Planning for Transition to a Post COVID-19 World

By Robbie Hughes, Founder and CEO, Lumeon

As we continue to take our customers live with new solutions that help them deal with the current crisis, we have been reflecting on what the new normal will look like for health systems and what the needs of our customers are likely to be.

Below I’ve put together some thoughts on key ingredients for success, from the point of view of the health system. It will appear as a series of articles, this being the first. It’s worth noting that it isn’t a complete list, but it should provide food for thought. My hope is that the market will start to innovate and start to provide some of these capabilities in short order.

Mandatory disclaimer: Please note that I am neither a regulatory expert nor a scientist, medic, epidemiologist or in fact anything other than an engineer who wants to see this problem fixed, so please take the opinions below as just that and nothing more.

Central reporting registry and testing 

The first, and possibly the most impactful piece that needs to be in place as we move forward is a central reporting registry for COVID-19 and a testing regime that can be used to keep it up to date. Whilst I believe that there might be some value in a ‘passport’ that an individual can carry, without a central way of authenticating the contents of this passport, it will be worse than useless. The harder piece, however, is the testing that needs to happen for the registry to be useful, which I will get to shortly.

The decentralized way in which healthcare data has been shared to date is simply not going to cut it for this purpose: Centralized real-time reporting will be needed to track possible outbreaks, to say nothing of making sure that patients are not entering contamination-free zones without checks, and this is going to take more than an app.

The registry needs to be permanently up to date to ensure that it has utility, and the ability to securely authenticate a patient in this registry – with their most recent results in near real-time – will be vital for care, as well as the proper functioning of society. I would see an organization like the Joint Commission being well placed to sponsor some of this capability (to the extent that it isn’t an international problem with an international solution).

The private sector may be well placed to provide some of the capability (all this data should end up in the EMR? Is it already there?), but it’s likely that the pipes required to make this information flow to where it needs to be, at the pace that it needs to, won’t exist yet – perhaps due to privacy concerns, perhaps simply due to fragmented capability distribution amongst differing versions of a core infrastructure that is challenging to upgrade.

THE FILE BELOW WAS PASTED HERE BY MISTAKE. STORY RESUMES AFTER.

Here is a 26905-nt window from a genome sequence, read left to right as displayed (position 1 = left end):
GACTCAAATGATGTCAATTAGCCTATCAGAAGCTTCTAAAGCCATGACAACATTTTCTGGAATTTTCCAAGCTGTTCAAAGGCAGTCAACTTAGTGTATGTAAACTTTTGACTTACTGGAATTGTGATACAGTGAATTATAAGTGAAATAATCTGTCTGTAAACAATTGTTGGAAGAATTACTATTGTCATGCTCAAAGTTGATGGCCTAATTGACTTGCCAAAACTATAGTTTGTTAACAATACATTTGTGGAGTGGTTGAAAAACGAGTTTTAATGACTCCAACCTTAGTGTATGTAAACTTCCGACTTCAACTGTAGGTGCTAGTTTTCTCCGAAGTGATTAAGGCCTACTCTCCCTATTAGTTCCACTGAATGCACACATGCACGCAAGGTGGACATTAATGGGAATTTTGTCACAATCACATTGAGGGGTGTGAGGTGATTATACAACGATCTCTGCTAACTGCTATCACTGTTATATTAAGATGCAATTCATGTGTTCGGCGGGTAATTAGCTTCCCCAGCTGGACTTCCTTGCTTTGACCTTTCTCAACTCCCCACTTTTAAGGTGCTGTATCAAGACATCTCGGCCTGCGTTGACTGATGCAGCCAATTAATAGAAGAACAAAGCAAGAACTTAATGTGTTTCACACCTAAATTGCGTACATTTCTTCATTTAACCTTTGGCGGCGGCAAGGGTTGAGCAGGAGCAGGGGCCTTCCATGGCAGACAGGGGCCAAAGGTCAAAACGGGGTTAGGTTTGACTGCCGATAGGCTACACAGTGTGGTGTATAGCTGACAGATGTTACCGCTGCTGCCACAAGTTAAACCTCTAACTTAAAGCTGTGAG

Beyond the registry, which should be a relatively straightforward piece of software to build once ownership and scope are agreed upon, my bigger concern is testing. In particular, I believe that linking and normalizing lab data back from the different tests that are starting to come online, is going to be problematic. Is a negative test always a negative test? How can we trust that the processes by which the sample was collected were perfect and that there was no cross-contamination? In many cases, early testing kits that have been distributed in both the US and (notably) the UK, have proven to be both unreliable and only remotely effective, when the viral load is so high that the patient is probably already on a ventilator. A negative result from this kind of test is unlikely to be of the same quality as others that might be more sensitive, for example.

Challenges to be solved

All of this speaks to several challenges that are not easy to solve quickly and include, but are not limited to:

  • Regularization and standardization of testing processes and the tests associated with each
  • Controls around the distribution and access to tests to ensure that they can be traced in the case of problematic or contaminated batches
  • Licensing for labs to perform these tests in an environment that is at substantial risk of contamination
  • Distribution of validated results with the ability to not only share a binary result, but also the validity limitations of that result, with some sort of accompanying chain of trust – to ensure that the result can be invalidated if upstream problems are found retrospectively.
  • Regular validation and testing of both tests and those administering the tests
  • Retesting protocols that can be linked to the chain of trust, to identify who needs to be tested and when, which may of course be a function of the type of test that was carried out.
  • And, my personal favorite – how to align these standards and protocols internationally so that a patient that has tested negative in one jurisdiction can be trusted to be proven negative in another without a need for retesting?

People far smarter than I are already planning for these realities, so I lay these out principally as a baseline by which we need to consider some of the downstream problems that these will create for healthcare providers.

The good news is that over time, I would hope much of this will go away as the bar for testing accurately goes down (kit in the mail home testing) and the possibility of herd immunity and/or a functional vaccine materializes. In the meantime, we are going to have a challenging time operating in a world where we don’t really understand what it means to have had the virus and whether or not a test that reads positive or negative can be trusted with 100% accuracy.

For my next piece, I’m going to focus on screening and how that might go some way to mitigating some of the problems we’ve described above. In the meantime feel free to send me your views or go to our Coronavirus webpage to see what we’re doing to help our customers address the challenges of COVID-19 right now.

Keep safe everyone.